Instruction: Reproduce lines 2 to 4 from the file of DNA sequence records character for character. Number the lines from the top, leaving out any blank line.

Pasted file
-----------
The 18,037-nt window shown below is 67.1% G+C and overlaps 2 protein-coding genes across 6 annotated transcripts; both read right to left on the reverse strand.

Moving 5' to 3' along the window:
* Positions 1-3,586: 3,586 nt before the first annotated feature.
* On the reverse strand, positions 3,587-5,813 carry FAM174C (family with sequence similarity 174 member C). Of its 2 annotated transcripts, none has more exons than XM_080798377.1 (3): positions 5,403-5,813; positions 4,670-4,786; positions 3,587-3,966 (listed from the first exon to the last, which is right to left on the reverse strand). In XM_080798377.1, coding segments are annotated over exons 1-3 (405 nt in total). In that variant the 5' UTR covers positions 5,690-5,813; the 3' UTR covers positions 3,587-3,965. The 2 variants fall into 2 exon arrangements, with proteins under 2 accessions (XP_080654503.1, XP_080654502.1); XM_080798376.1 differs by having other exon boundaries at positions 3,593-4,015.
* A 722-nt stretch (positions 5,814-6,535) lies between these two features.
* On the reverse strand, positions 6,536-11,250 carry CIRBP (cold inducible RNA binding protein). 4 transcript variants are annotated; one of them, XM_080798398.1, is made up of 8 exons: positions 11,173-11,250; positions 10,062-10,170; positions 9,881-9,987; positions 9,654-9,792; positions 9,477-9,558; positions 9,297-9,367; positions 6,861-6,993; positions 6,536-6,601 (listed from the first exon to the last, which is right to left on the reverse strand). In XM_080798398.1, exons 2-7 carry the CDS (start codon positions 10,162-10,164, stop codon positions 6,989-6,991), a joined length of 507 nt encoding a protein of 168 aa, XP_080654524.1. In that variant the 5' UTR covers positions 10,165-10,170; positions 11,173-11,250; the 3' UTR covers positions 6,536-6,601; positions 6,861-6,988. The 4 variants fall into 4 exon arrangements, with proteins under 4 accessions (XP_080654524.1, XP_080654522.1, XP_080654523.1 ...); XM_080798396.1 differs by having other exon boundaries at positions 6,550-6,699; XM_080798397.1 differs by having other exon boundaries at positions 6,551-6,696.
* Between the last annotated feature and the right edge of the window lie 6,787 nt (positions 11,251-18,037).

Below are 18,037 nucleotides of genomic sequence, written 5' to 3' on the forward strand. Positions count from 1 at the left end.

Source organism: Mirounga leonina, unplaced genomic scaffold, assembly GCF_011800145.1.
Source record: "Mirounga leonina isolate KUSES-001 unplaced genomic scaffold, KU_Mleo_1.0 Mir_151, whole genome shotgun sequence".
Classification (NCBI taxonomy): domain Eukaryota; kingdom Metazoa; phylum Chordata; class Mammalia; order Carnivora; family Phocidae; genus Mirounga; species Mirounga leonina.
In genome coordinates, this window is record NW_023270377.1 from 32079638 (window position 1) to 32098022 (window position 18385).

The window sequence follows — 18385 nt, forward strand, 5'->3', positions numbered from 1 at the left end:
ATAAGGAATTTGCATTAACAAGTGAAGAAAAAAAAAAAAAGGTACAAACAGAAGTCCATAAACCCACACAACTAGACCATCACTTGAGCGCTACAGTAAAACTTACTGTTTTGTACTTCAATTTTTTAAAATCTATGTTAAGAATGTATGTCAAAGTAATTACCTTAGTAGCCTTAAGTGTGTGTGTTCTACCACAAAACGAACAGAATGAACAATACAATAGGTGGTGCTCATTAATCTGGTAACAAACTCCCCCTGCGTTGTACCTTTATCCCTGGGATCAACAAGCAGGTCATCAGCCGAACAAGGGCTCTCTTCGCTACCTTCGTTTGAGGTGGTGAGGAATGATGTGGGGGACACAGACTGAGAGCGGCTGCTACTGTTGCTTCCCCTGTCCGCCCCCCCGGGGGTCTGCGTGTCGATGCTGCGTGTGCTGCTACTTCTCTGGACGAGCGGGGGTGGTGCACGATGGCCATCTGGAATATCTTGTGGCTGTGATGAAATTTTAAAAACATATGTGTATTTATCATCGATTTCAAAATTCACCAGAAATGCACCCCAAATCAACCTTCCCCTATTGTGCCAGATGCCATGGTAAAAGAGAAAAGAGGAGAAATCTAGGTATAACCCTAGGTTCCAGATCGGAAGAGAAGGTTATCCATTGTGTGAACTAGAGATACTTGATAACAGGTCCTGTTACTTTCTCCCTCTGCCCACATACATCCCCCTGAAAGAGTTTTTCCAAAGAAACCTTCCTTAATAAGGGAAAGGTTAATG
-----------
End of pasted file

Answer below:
Moving 5' to 3' along the window:
* Positions 1-3,586: 3,586 nt before the first annotated feature.
* On the reverse strand, positions 3,587-5,813 carry FAM174C (family with sequence similarity 174 member C). Of its 2 annotated transcripts, none has more exons than XM_080798377.1 (3): positions 5,403-5,813; positions 4,670-4,786; positions 3,587-3,966 (listed from the first exon to the last, which is right to left on the reverse strand). In XM_080798377.1, coding segments are annotated over exons 1-3 (405 nt in total). In that variant the 5' UTR covers positions 5,690-5,813; the 3' UTR covers positions 3,587-3,965. The 2 variants fall into 2 exon arrangements, with proteins under 2 accessions (XP_080654503.1, XP_080654502.1); XM_080798376.1 differs by having other exon boundaries at positions 3,593-4,015.